Name: Anderson Comás, 23
Bio: A native of the Dominican Republic, Comás began his professional baseball career at age 16 when he signed with the Chicago White Sox. After a few years in the outfield, the Sox re-evaluated the 6’7” lefty’s skillset and decided to convert him into a pitcher for the 2022 season.
Heading into the 2023 campaign, Comás hoped to perform well enough on the mound to earn a promotion from the Arizona Complex League to a Class A minor league team.
Coming Out: For all the strides Major League Baseball has made to welcome the LGBTQ+ community over the past decade, the fact remains that no active big leaguer has ever come out during his playing career. Trailblazer Glenn Burke never announced he was gay to the public (but he also didn’t conceal his sexuality from teammates), while Billy Bean and TJ House didn’t come out to the world at large until after they had retired.
But despite overwhelming odds that at least one current MLB player is LGBTQ+, coming out stories at the Major League level happen as often as Colorado Rockies world championships (that would be never).
So it’s been left to minor leaguers like Solomon Bates, Kieran Lovegrove, and David Denson to demonstrate that a current player can come out and find acceptance. This past February, Comás joined their ranks when he posted an inspiring message on his Instagram revealing to fans he’s gay.
Displaying immense pride, self confidence, and even a bit of defiance, Comás announced, “I’m proudly and happily part of the LGBTQ+ community.”
He further declared, “I just wanna say something to those people that say gay people can not be someone in this life, well look at me, I’m gay and I’m a professional athlete, so that didn’t [stop] me to make my dreams come true…”
Once Comás uploaded his message, then-White Sox Assistant General Manager Chris Getz shared that he had come out to the Sox during the previous season and that he had the team’s full and unequivocal backing.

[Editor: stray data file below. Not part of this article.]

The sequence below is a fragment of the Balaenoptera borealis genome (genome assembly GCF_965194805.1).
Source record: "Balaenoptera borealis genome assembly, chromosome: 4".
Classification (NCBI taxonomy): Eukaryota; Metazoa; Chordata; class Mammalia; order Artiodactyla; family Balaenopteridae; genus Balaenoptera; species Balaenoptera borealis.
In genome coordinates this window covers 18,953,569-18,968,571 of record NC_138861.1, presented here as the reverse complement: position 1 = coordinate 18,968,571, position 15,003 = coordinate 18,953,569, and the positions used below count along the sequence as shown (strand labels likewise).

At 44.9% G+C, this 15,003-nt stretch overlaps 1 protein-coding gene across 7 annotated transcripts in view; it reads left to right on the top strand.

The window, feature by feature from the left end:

“I was also happy at the reaction across the organization, which as you would expect, was to support, help, and congratulate a teammate,” Getz said.
After beginning the season in extended spring training, Comás split 2023 between the White Sox Class A affiliates Kannapolis Cannon Ballers and Winston-Salem Dash. Appropriately enough, he made his Kannapolis debut during Cannon Ballers Pride Night on July 7.
Most LGBTQ+ baseball fans commemorate Pride Nights with a rainbow fanny pack or a fireworks show. Comás celebrated by collecting his first two strikeouts.
His devastating slider proved hellacious for left-handed batters to handle, as Comás wiped out the first batter he faced for a swinging strike three before painting the outside corner with it to generate his second K.
Overall, he appeared in 17 games as a relief pitcher, putting up a sterling 1.38 ERA with 30 strikeouts in 39.0 innings pitched.
He also found the acceptance and support he was looking for after coming out, telling The Athletic’s James Fegan, “They really love me here because I’ve been very respectful with my teammates and all my coaches. My teammates and coaches that knew about me, they never changed themselves just because I was gay. They treated me the same. That made me feel comfortable about it.”
After such an encouraging season, hopefully Comás has put himself on track for a promotion to AA in 2024 and on the radar for an eventual job in the White Sox bullpen. Becoming the first publicly out gay player to be promoted to the major leagues in the next couple of years would be an even more impressive way to celebrate Pride.